Clean Your Clock


UDR, 2016

REVIEW BY: Christopher Thelen


Longtime fans of Motörhead, myself included, were shocked and saddened when Ian “Lemmy” Kilmister died on December 29, 2015, a mere two days after announcing that he was suffering from cancer. But anyone who was following what was going on during what became Motörhead's final tour knew that there was something seriously wrong. The numerous cancelled dates. Lemmy being unable to continue a show just a few songs into it in Texas. The once thundering growls and fluid, powerful bass riffs both reduced to near whispers at times.

So, you can understand why there would be apprehension about listening to Clean Your Clock, taken from two of the final shows Motörhead would ever perform. And, even knowing that one is essentially listening to a man dying on stage, you can't help but be impressed by the strength that Lemmy took in his music, not to mention delivering it to an audience for whom too much Motörhead could never be enough. That being said, this isn't the kind of album I'd want to listen to over and over.

There is no escaping the reality of how frail Lemmy had become at this point. Often, it sounds like his bass is mixed lower in the overall sound to try and mask the fact that he wasn't pulling off the kind of rhythmic leads he had become known for on the instrument – indeed, during his solo on “Stay Clean,” it sometimes sounds like he's having problems holding down the strings on the frets. The vocal growl and strained high notes he was once known and loved for now just sound strained; his vocals are hard to hear on newer songs such as “When The Sky Comes Looking For You” and “Lost Woman Blues,” and the sinister growl we came to expect during “Orgasmatron” is all but vanquished.

The video from these shows seals this – and, in all honesty, is very difficult to watch when we know what the final chapter reveals. Lemmy is indeed a shell of himself, rarely moving from his microphone stand, his arms shaking when he's not playing the bass. And the lighting effect the band normally uses on “Orgasmatron” to make Lemmy look sinister instead reveals the sad truth: were it not for his absolute love of the fans and his music, he should, by all rights, have succumbed to his disease. Simply put, it is heartbreaking to watch.my_heart_sings_the_harmony_web_ad_alt_250

This isn't to say that Clean Your Clock is a trainwreck by any sense of the word. Indeed, it seems like this could well have been the final act of strength that Lemmy had left in him, and he comes off in this recording as determined to pour it all out for the fans he loved so much. Hearing the show opener “Bomber” shows just how much power Lemmy still had inside, and he surprises even the harshest critic of Motörhead's touring at this point in their career by delivering an excellent version of the 1979 classic track. Likewise, “No Class” – always a welcome inclusion in their set – “Overkill” and “Ace Of Spades” all maintain just enough of a vocal sneer to remind everyone just who is delivering these lines.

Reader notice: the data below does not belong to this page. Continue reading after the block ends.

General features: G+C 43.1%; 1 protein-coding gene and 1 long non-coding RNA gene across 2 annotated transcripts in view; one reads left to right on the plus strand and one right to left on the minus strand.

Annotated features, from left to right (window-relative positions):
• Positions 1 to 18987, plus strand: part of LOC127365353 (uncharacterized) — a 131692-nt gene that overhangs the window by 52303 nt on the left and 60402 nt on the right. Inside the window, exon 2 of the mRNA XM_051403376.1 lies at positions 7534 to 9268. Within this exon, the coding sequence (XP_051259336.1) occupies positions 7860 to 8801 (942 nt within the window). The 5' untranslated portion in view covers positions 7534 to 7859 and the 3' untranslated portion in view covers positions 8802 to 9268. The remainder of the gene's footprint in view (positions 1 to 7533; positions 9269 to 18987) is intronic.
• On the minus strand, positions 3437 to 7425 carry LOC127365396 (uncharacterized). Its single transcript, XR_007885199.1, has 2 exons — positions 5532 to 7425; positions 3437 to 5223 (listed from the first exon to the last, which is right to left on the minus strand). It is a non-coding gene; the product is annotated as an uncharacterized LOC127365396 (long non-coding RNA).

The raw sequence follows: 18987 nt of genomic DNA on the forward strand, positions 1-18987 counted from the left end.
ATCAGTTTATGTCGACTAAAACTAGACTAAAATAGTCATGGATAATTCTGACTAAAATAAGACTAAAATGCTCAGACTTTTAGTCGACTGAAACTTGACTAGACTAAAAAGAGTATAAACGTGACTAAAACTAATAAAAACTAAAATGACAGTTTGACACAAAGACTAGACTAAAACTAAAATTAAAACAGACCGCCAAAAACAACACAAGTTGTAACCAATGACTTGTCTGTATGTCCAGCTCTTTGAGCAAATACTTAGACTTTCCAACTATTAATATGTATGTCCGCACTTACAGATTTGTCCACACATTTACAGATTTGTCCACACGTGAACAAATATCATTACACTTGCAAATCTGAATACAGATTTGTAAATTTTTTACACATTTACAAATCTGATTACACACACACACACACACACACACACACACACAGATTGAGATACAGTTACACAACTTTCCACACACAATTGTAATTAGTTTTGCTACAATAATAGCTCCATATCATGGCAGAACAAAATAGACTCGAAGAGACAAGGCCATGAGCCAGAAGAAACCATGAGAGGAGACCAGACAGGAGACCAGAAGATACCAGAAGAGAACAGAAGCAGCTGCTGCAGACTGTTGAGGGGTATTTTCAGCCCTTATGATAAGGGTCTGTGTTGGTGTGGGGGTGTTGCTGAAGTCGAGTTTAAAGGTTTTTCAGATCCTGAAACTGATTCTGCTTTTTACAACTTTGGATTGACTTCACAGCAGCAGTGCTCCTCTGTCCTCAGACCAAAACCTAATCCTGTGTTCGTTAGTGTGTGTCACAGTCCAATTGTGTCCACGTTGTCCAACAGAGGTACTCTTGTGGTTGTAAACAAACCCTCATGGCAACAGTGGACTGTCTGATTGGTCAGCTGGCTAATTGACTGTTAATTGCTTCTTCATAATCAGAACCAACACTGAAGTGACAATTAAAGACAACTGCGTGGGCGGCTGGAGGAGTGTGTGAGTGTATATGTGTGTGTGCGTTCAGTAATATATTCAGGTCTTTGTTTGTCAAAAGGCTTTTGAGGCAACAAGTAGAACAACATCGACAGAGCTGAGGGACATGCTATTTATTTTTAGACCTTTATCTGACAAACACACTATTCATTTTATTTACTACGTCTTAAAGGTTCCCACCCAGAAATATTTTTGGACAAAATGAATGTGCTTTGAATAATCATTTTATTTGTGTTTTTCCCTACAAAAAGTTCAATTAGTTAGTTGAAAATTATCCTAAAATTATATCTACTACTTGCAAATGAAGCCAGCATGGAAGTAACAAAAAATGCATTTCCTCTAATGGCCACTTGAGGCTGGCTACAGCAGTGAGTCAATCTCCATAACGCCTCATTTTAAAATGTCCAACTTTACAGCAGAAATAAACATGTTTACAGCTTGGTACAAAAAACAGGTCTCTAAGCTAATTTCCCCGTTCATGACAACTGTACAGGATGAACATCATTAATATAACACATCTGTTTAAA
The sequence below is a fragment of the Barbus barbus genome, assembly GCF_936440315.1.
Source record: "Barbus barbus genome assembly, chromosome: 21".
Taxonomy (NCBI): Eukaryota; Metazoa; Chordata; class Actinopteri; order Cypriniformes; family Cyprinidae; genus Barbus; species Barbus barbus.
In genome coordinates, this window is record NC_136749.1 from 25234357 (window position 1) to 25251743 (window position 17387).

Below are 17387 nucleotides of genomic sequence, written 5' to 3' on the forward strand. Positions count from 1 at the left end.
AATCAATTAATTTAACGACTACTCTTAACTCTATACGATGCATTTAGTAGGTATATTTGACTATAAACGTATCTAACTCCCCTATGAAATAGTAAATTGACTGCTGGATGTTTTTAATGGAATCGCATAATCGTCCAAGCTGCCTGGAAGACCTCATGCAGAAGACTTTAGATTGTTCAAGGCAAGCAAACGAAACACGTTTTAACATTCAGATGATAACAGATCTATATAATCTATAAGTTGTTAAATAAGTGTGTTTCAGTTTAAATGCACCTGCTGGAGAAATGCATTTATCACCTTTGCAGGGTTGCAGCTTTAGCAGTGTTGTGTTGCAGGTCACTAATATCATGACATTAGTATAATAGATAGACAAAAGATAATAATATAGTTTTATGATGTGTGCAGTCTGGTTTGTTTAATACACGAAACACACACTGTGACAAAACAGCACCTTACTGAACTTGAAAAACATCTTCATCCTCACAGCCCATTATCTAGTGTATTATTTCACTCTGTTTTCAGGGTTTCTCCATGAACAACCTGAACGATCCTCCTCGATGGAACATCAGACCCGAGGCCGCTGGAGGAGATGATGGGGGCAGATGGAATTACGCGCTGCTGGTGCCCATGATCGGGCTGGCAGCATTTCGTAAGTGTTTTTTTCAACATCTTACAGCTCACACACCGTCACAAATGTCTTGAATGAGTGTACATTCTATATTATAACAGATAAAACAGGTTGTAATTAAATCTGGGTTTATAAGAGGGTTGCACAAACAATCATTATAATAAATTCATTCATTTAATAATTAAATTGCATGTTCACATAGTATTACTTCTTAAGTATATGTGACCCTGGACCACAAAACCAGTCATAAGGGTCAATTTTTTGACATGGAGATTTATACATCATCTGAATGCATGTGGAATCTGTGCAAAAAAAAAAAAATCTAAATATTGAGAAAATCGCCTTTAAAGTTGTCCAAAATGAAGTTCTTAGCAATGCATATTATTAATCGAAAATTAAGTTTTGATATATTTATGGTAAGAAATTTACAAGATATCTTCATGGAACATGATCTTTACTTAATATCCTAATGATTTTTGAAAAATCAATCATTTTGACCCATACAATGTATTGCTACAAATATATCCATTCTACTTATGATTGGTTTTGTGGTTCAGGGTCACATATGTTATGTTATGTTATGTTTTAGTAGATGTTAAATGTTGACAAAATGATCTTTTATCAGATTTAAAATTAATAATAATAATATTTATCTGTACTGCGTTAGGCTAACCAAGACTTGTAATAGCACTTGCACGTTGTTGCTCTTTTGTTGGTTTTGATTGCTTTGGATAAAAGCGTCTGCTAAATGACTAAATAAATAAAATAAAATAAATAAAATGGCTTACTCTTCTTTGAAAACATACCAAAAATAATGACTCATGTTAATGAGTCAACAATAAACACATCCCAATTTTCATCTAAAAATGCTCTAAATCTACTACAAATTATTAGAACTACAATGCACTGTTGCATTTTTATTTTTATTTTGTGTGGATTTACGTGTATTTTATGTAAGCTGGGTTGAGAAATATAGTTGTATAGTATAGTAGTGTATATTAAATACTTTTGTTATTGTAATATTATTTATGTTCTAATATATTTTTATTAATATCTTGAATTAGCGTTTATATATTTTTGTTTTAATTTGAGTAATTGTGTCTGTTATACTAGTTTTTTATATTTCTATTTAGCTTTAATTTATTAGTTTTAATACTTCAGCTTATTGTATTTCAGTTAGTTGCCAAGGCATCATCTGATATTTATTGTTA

Of special note is Phil Campbell's guitar solo – while one could argue that “The Chase Is Better Than The Catch” is not the ideal song to lead directly into after such an effort, Campbell delivers a powerful but understated performance, suggesting that he was an underappreciated asset to Motörhead for the 31 years he was a member of the band. (And I have to admit: I love the light-up guitar that he uses on a few songs.) As for Mikkey Dee's solo – well, was there really ever any question as to what he brought to Motörhead's table? With all due respect to “Philthy Animal” Taylor (to whom Lemmy pays tribute during this show), Dee shows quickly why he was referred to by Lemmy as the best drummer in the world. (I'd still argue that Neil Peart deserves that accolade, but Dee was the best drummer for Motörhead, and remains one of the best drummers today.)

Clean Your Clock is indeed a triumph for Motörhead, who overcame more adversities than any one band should encounter at the end of their touring career to deliver a surprisingly entertaining show. Yet, one simply cannot escape the sadness of knowing that, in just a few short weeks following these dates, Lemmy would no longer be with us. And for anyone who followed Motörhead for any length of time, despite how well-delivered this show was, it still is only marginal when it comes to the total power that the band was able to put forth in their live show during their heyday.

Is it an accurate portrayal of who Motörhead was at the coda of their career? Yes… and, despite what some people may think, it is indeed proper for this show to have been released. (This admission is coming from someone who thought, prior to listening to the disc, it was a bad idea.) But one cannot escape the fact that this is a band saying farewell in this show, and that alone makes this a disc I personally can't listen to or watch on a constant basis… and one would tend to think that other Motörheadbangers would share in this sentiment. Still, it would be wrong to deny this final chapter in Motörhead's storied career, so this remains an important, if heartbreaking, release.

Rating: C+

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